Kate Gosselin & Paula??? What an interesting partnership (if tabloid journalism is your thing). Kate Gosselin, from what I understand, serves only organic foods to her litter. I wouldn't think her and Paula would have much in common food-wise.

                      2. I don't care much for either but Barbara Walter should get off her soapbox, she is mean and in this instance bullied her guest. Very disrespectful and plain wrong.

                        3 Replies
                        1. re: dolly52

                          I saw a part of the segment, and was surprised that Barbara made such an accusation. She's WELL acquainted ahead of time with who is going to be featured on the View, and if she had an issue with Paula Dean, she should have just excused herself from that segment, or not allowed PD to be booked (so to speak) at all.

                          Its no secret that Paula Deen is all about the butter and sugar. NONE of her recipes are meant to be eaten every day. Im not going to go into a screed about child obesity, but Paula Dean is NOT to blame for it.

                          As for Kate Gosselin -- I've seen WAY more of this woman than anyone needs. Go home, boot out the trashy nanny and take care of your own kids. Enough already.

                          1. re: Cheflambo

                            I agree about Gosselin--enough already! Go home to your 8 young'ins. That is one reality show that shouldn't have been made and I get upset when America/media rewards people like that by courting them like this. The View has jumped the shark, that's for certain. Maybe, however, Gosselin will replace the unbearable Elizabeth Hasselbeck. I've also heard but not in any detail that Paula Deen and Gosselin will be cohosts of some show?

                            1. re: Cheflambo

                              Agreed about Kate Gosselin. TMI, IMHO. There is absolutely nothing about that woman that interests me. I could also care less about Jon Gosselin.

                          2. I did see it and I found Barbara Walters to be rude. I think that she has food issues herself (she has always been thin, especially in recent years) and was grossed out by the idea of having to sit there chowing on everything. That said, it was kind of gross and Paula went too far in the other direction to openly savor the food in front of her and even called hubby Michael up to the stage to get a piece of cake. [But maybe it was a deliberate attempt of Paula to get back at Barbara's inappropriate remark.]

                            Yes, childhood obesity is epidemic but every cookbook that ever has catered to children has some kind of rich dessert or treat in it (well, maybe not Mollie Katzen's). The problem in our national diet is not sugar or butter but the "super-sized" culture we live in that has created a consumer frenzy for huge portions. We also have too many processed foods, a reliance on high fructose corn syrup in so many products, and a lack of moderation. I tell my kids all the time that dessert as a kid was occasional and then a small portion (like a glass Pyrex custard dish of chocolate pudding, which was a half cup).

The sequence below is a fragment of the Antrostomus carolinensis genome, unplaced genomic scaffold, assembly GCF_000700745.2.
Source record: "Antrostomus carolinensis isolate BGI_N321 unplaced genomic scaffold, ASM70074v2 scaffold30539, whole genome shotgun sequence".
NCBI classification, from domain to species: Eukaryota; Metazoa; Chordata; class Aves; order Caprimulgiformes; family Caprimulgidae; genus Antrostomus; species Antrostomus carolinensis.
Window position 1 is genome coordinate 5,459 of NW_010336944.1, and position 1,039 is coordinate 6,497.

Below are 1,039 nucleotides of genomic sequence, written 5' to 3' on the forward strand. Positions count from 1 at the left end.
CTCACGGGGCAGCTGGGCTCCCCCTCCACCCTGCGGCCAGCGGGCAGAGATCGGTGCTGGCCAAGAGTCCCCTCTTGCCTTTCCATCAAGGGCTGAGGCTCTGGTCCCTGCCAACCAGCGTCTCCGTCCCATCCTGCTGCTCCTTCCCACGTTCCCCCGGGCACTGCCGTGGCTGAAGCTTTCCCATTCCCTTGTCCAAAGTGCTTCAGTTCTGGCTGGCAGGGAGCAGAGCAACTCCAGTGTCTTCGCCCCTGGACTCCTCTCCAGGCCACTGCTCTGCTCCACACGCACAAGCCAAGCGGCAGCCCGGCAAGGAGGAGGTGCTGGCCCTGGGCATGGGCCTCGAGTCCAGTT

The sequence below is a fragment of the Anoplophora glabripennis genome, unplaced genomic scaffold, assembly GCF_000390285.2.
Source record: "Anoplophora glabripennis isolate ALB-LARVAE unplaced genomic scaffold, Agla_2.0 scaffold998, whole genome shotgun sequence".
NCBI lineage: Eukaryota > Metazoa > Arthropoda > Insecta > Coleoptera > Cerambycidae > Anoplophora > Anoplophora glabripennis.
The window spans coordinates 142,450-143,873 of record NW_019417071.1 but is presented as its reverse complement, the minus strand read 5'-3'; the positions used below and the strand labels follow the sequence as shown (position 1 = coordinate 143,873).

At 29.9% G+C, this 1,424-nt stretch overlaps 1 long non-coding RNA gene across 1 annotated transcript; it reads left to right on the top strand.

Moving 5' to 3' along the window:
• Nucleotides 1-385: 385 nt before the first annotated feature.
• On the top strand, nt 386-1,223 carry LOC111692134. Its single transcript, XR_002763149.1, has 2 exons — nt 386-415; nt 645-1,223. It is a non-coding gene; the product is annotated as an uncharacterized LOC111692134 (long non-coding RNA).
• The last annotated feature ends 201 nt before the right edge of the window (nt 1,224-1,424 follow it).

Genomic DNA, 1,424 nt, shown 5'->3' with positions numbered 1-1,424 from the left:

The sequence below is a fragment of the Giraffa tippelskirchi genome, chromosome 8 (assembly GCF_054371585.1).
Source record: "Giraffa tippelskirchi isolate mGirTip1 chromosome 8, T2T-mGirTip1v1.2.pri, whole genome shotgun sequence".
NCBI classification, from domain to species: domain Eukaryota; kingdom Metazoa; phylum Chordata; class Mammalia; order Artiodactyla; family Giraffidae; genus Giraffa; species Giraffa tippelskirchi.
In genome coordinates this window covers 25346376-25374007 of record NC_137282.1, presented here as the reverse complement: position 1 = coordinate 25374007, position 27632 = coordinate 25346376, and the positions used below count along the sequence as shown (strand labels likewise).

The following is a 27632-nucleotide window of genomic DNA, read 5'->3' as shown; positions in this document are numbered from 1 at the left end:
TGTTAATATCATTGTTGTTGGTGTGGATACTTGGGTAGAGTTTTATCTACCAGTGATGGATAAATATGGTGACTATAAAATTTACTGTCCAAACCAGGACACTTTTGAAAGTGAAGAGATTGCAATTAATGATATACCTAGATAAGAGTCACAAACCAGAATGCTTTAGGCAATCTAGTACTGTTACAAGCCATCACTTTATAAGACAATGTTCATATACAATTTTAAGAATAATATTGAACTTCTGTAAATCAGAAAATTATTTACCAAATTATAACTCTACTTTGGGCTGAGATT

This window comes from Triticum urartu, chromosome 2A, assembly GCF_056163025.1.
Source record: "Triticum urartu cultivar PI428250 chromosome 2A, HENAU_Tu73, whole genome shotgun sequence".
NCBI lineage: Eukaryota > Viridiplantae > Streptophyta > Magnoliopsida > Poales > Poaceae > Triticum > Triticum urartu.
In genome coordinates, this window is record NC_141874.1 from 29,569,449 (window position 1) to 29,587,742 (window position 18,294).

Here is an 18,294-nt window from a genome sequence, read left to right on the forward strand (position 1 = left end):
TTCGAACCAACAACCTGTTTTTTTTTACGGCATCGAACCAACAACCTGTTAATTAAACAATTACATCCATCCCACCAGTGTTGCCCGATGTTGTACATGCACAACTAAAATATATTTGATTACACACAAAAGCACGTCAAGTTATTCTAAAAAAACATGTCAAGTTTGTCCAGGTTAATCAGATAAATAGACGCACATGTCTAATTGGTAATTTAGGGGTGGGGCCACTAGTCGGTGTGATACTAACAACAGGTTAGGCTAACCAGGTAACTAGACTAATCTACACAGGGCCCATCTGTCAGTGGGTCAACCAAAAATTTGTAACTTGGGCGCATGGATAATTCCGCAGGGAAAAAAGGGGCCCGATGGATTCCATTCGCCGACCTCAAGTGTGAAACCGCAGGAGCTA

I don't like most of Paula Deen's recipes and their reliance on boxed cake mixes, or any mix. But many of them are good. However, she is a self-made, charming person who deserves her success. I believe her message with her cookbooks is that she just wants to bring kids into the kitchen with their parents.

                            Barbara should have discussed the obesity epidemic in a "hot topic" or an entire show devoted to the issue. Going after Paula Deen was not being a polite host.

                            1. I've revived this thread to mention that Paula was on The View again the other day, but it was a day when Barbara was not there. She was promoting some sort of competition that's happening on her website. Once again, her husband was in the front row. A year ago, when Paula was the celebrity guest on the radio show, "Wait, Wait, Don't Tell Me", she mentioned that her husband was doing the Nutri-System diet program and planned to write a book about losing 100# while being married to Paula Deen. Guess that didn't work out too well, since he looks about the same size as he was last September.

                              1. Dang! When I saw the title of this thread, I was hoping it was a promo for a warm-up bout on the next UFC broadcast!-

                                1 Reply
                                1. Ah, the bastion of all that is good and true with the world, good OLD Barb.

                                  "other than to state that these dishes should not be eaten on a daily basis."

                                  As much as I don't like the new and improved Deen, she has the most important point of all. As the estimable Julia Child said before her, EVERYTHING IN MODERATION.

                                  The fad is even more pervasive than it was last September -- people thinking they have to tell other people how to eat. Witness the newly crowned hero Mr. Oliver.

                                  Next thing you know, restaurants and manufacturers will be cutting down on the portions and keeping the price the same (and raising it) so that the poor mindless people won't have to, oh I don't know, take home some of their food or not eat everything that is in a container.

                                  Oh. Wait.

                                  Never mind.

                                  10 Replies
                                  1. re: anonymouse1935